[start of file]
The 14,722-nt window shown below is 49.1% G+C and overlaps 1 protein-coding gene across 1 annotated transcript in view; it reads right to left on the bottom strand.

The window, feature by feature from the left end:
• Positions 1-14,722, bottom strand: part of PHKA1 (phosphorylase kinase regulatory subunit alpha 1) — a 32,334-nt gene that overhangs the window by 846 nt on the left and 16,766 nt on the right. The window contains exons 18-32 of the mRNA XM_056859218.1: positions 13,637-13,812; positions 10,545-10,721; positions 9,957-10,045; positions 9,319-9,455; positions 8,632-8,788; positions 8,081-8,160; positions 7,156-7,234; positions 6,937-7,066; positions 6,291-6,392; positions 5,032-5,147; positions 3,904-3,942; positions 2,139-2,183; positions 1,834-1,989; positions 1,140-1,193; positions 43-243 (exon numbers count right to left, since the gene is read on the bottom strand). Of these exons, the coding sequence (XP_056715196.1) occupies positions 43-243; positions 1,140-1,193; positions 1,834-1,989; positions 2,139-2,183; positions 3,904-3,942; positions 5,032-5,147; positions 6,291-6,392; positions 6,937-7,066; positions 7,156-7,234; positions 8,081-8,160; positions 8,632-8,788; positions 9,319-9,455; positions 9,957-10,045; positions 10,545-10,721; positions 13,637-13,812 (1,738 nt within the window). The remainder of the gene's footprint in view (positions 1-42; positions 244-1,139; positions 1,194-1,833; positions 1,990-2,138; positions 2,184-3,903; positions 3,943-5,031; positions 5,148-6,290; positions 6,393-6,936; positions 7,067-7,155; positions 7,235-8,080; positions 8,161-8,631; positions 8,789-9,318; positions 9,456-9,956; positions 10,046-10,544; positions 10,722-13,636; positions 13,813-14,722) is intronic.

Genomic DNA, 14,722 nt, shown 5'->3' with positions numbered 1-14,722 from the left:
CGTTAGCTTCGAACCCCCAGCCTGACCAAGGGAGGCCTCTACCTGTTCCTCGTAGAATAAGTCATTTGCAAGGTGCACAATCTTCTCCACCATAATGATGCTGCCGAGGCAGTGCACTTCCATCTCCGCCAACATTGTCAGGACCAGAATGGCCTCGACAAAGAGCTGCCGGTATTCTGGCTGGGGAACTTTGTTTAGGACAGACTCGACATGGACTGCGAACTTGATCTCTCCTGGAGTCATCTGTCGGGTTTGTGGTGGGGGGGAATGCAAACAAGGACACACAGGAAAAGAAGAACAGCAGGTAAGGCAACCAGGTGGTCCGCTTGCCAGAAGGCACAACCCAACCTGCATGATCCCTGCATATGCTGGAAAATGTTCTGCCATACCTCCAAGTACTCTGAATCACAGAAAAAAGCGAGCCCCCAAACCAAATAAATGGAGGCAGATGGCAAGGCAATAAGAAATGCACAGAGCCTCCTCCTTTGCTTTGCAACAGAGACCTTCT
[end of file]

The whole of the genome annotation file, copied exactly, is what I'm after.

The 14,722-nt window shown below is 49.1% G+C and overlaps 1 protein-coding gene across 1 annotated transcript in view; it reads right to left on the bottom strand.

The window, feature by feature from the left end:
• Positions 1-14,722, bottom strand: part of PHKA1 (phosphorylase kinase regulatory subunit alpha 1) — a 32,334-nt gene that overhangs the window by 846 nt on the left and 16,766 nt on the right. The window contains exons 18-32 of the mRNA XM_056859218.1: positions 13,637-13,812; positions 10,545-10,721; positions 9,957-10,045; positions 9,319-9,455; positions 8,632-8,788; positions 8,081-8,160; positions 7,156-7,234; positions 6,937-7,066; positions 6,291-6,392; positions 5,032-5,147; positions 3,904-3,942; positions 2,139-2,183; positions 1,834-1,989; positions 1,140-1,193; positions 43-243 (exon numbers count right to left, since the gene is read on the bottom strand). Of these exons, the coding sequence (XP_056715196.1) occupies positions 43-243; positions 1,140-1,193; positions 1,834-1,989; positions 2,139-2,183; positions 3,904-3,942; positions 5,032-5,147; positions 6,291-6,392; positions 6,937-7,066; positions 7,156-7,234; positions 8,081-8,160; positions 8,632-8,788; positions 9,319-9,455; positions 9,957-10,045; positions 10,545-10,721; positions 13,637-13,812 (1,738 nt within the window). The remainder of the gene's footprint in view (positions 1-42; positions 244-1,139; positions 1,194-1,833; positions 1,990-2,138; positions 2,184-3,903; positions 3,943-5,031; positions 5,148-6,290; positions 6,393-6,936; positions 7,067-7,155; positions 7,235-8,080; positions 8,161-8,631; positions 8,789-9,318; positions 9,456-9,956; positions 10,046-10,544; positions 10,722-13,636; positions 13,813-14,722) is intronic.

Genomic DNA, 14,722 nt, shown 5'->3' with positions numbered 1-14,722 from the left:
CGTTAGCTTCGAACCCCCAGCCTGACCAAGGGAGGCCTCTACCTGTTCCTCGTAGAATAAGTCATTTGCAAGGTGCACAATCTTCTCCACCATAATGATGCTGCCGAGGCAGTGCACTTCCATCTCCGCCAACATTGTCAGGACCAGAATGGCCTCGACAAAGAGCTGCCGGTATTCTGGCTGGGGAACTTTGTTTAGGACAGACTCGACATGGACTGCGAACTTGATCTCTCCTGGAGTCATCTGTCGGGTTTGTGGTGGGGGGGAATGCAAACAAGGACACACAGGAAAAGAAGAACAGCAGGTAAGGCAACCAGGTGGTCCGCTTGCCAGAAGGCACAACCCAACCTGCATGATCCCTGCATATGCTGGAAAATGTTCTGCCATACCTCCAAGTACTCTGAATCACAGAAAAAAGCGAGCCCCCAAACCAAATAAATGGAGGCAGATGGCAAGGCAATAAGAAATGCACAGAGCCTCCTCCTTTGCTTTGCAACAGAGACCTTCT